Salary: Less than $13,000 a year
Hours: 8 a day, 6 days a week
Training: On-the-job training
Use computer: No
Workplace: A five-foot by three-foot enclosure
Risks: Getting into confrontations with thieves
Kamal Muhammad can stand, sit and move his arms, but not much else. He sells newspapers, magazines, candy and cigarettes in the confining space of a roofed sheet metal newsstand, at the bustling northwest corner of 82nd Street and Broadway in Manhattan.
Most of the time, he doesn’t have to say anything. People just reach out, take what they want and pay him. The newspapers are in front of the newsstand and the magazines are to the left and to the right. Candy and other junk food is lined up above the newspapers, just within Muhammad’s reach.
Muhammad says that his main problem is that some youngsters like to help themselves, free of charge, to a fistful of anything within easy reach. This is the potentially dangerous part of this work. Being short on inventory or cash is not good for job tenure. When the boss comes around, he doesn’t want to hear about missing money or cigarettes. Besides, Muhammad has his sense of right and wrong, and despite his very evident frailness, he doesn’t like to be pushed around. So he spends a portion of his days yelling at young adults who pilfer items from him. Sometimes he leaves his booth and runs to chase them. Limited in his English and in any sense of American political correctness, he admits to bearing a well of anger against some young blacks. “Black people is a problem,” he tells his interviewer, an African American. “I chase. It’s dangerous.” The 32-year-old immigrant from India works on the West Side. His customers are generally white and fashionably dressed.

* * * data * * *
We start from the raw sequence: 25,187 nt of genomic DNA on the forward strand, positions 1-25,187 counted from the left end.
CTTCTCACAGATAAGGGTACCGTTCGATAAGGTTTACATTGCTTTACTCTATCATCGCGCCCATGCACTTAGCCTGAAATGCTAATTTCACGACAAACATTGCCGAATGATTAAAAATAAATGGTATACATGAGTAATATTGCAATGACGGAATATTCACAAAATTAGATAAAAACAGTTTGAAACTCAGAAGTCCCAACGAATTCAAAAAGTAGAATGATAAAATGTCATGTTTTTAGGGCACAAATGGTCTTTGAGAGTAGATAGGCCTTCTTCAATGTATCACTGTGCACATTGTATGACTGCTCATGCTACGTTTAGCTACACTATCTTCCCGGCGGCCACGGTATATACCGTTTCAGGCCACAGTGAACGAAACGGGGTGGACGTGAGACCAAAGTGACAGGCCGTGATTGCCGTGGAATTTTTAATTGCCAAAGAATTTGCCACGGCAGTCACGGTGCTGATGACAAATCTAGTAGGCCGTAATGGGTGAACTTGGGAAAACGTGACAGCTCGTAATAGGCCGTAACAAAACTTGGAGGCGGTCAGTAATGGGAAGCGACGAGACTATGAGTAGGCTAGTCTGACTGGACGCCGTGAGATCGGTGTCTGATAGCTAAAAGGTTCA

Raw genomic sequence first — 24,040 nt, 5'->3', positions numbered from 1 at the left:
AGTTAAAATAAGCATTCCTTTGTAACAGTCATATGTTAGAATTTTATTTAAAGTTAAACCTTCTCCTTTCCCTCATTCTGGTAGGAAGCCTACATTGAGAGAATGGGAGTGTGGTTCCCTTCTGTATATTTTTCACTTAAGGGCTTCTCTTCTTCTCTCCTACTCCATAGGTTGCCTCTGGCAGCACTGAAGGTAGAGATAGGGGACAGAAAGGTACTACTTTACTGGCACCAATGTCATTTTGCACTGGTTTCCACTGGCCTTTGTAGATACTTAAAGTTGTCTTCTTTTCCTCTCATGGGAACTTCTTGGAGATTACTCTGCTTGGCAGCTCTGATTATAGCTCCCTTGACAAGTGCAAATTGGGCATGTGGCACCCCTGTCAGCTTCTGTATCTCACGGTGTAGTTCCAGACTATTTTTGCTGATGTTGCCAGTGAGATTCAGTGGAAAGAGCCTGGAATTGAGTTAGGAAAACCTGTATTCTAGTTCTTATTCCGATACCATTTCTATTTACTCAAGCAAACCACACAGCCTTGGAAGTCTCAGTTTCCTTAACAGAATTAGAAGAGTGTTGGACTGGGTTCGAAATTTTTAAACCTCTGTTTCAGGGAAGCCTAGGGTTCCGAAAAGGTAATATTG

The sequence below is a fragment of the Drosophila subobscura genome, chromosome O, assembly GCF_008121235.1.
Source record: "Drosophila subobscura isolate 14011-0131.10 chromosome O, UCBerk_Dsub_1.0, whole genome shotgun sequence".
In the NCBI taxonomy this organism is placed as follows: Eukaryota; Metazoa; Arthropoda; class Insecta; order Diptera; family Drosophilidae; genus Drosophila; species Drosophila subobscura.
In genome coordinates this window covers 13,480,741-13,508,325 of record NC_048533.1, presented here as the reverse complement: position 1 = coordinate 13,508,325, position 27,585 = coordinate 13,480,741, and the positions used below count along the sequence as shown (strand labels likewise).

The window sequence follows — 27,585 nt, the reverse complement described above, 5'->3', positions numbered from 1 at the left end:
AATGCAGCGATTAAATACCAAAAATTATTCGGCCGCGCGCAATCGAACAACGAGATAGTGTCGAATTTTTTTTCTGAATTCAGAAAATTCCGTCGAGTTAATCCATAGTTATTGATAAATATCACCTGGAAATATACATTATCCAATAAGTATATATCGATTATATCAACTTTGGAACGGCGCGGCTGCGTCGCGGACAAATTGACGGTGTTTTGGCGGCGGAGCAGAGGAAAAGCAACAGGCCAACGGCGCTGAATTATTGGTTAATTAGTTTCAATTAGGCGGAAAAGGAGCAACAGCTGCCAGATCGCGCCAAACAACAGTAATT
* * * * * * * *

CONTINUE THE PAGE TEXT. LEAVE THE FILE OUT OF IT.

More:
When he has to go to the bathroom, Muhammad closes down for several minutes and has a friend from a nearby store keep his eyes on the newsstand. He generally uses the restroom at Barnes & Noble. Living in an inexpensive two-room apartment in Manhattan that he shares with two other immigrants, Muhammad says he would like to return to India someday, to settle down and build a house. But earning the money he does now, that may take quite some time, he says.
Salary: About $31,720 a year
Hours: 40 a week
Benefits: Health, pension, vacation
Training: On-the-job training
Use computer: No
Workplace: Basements, kitchens, yards
Risks: Bites and fumes
William Diaz loves when his clients look relieved to see him. At these moments, he is their conquering hero, the man who rescues them. The villains are mostly rats and roaches. Diaz, 33 years old, is a “service technician” with Acme Exterminating. For his company’s clients throughout Manhattan, he inspects cracks and crevices, lays down traps, and uses chemicals to kill insects and rodents. Occasionally, he’s chanced upon frightened rats that leaped on him. Once, he was putting his hand into a garbage can, inspecting bait he had laid down, “and when I went down to reach it [the rat] jumped on my arm. I tried to shake it off,” says Diaz, who used to wrestle professionally years ago under the nickname Swan. “I was in mortal combat.” He was bitten, and finally had to kill it “the old-fashioned way. I took a stick and put it to his throat.” Reflecting on that occasion he recalls, “I wanted to quit right then and there.”
Diaz’s days are generally more routine than that. He carries 16 pounds of materials and equipment in his knapsack, and travels around town by public transportation, which he also uses to get to work from his home in Brooklyn. One day finds him at a day care center in East Harlem, one of Acme’s clients. Diaz goes through the kitchen and inspects previously laid insect strips, to see if there were any bugs on it. (There are seven flies.) He puts down other strips. Into areas around the sink and stove he releases a “fogger,” which creates a mist and draws insects out. He also has at his disposal quick killers such as PT 270 and “residual” pesticides, like Dursban, which works for weeks but does not have quite the same zapping effect as PT 270. The strongest killer in his arsenal is BP 300, which he uses only as a last resort. “It always gives me a headache,” he says. “It’s a very rare thing that it’s used…but it’s a fantastic tool.”